Client: Church Association
Client’s Country of Origin: Vietnam
Case Type: I-129R Petition for Non-Immigrant Religious Worker

Our client a non-profit Vietnamese Buddhist temple retained Attorney Charmaine Rozario of Herman Legal Group to assist with petitioning a religious worker to come to the Cleveland area. Our client was suffering due to a lack of Buddhist monks and nuns in the US. The temple operated with Buddhist monks/nuns who were sent to them by the Vietnamese American Unified Buddhist Congress in the US to perform services ONLY for Buddhist holidays, festivals, special events, and New Year celebrations. As a result, our Client decided to find a Buddhist monk who was qualified to carry out special duties such as performing religious worship services, Dharma teaching, conducting meditation training, charitable services, and other miscellaneous services such as wedding ceremonies, memorials for deceased individuals, and funerals.

At the time, the beneficiary was present within the US on F-1 status as an international student pursuing higher studies. Prior to coming to the US, the beneficiary was a devout Buddhist monk actively pursuing Buddhist studies overseas. He had renounced worldly pleasures in 1986 at a Monastery in Vietnam. As his F-1 status was about to expire, the temple association offered him a position in R-1 status to work as a full-time Monk at our Client – the Vietnamese Temple. R-1 status would allow the beneficiary to change his status and extend his residency in exchange while working full time as a Buddhist monk. R-1 nonimmigrant status permits the beneficiary to obtain a maximum of five-year lawful permanent residency within the US.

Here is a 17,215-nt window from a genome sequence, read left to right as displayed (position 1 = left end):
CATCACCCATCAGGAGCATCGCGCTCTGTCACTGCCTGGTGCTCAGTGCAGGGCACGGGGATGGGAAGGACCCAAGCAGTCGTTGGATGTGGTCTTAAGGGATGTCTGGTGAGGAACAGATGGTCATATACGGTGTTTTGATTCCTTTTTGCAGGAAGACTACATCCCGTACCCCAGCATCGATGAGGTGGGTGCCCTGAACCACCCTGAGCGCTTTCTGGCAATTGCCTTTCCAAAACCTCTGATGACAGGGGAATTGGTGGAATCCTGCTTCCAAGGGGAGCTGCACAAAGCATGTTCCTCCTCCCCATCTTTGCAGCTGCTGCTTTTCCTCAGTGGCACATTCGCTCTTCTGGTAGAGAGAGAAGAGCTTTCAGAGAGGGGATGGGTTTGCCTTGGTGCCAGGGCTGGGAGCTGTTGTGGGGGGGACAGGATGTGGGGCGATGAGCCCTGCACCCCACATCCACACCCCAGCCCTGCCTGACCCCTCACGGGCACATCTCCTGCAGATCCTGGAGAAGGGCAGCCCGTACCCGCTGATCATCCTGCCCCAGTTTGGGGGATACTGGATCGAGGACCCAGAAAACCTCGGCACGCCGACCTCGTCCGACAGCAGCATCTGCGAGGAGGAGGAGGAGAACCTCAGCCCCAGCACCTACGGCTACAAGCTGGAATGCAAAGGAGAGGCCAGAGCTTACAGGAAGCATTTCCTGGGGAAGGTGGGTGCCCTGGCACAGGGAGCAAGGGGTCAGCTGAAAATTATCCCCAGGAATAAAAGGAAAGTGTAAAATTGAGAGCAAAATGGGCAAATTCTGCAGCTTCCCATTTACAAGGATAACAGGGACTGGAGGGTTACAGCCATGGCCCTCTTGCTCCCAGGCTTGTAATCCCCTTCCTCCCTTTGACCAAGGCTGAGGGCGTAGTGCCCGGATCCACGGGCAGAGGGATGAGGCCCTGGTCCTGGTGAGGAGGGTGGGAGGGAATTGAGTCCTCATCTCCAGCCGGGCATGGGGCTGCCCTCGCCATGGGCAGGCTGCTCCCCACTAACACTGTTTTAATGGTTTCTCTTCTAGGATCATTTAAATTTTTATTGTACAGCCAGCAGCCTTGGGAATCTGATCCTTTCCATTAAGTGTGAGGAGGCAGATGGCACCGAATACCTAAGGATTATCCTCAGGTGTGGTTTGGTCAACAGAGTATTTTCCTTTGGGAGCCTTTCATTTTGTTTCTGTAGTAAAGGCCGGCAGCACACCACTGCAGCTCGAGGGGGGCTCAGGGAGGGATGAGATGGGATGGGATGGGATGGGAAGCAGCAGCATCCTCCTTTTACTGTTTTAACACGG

While an R-1 petition might seem straightforward: the temple must establish that it is a bona fide nonprofit religious institution, and the beneficiary must be qualified for the position however, there are maybe several roadblocks that arise when the USCIS decides to complicate the process. For instance, the timeliness of ICE officers visiting the institution in order to validate the presence of an actual church may be delayed, and the USCIS conducts a background check on the institution to authenticate its nonprofit affiliation and workers’ wages, which becomes more difficult and complex for smaller churches that rely on weekly collections to pay their religious workers.

With the assistance of the Herman Legal Group, the overall process was quick and efficient with no issues.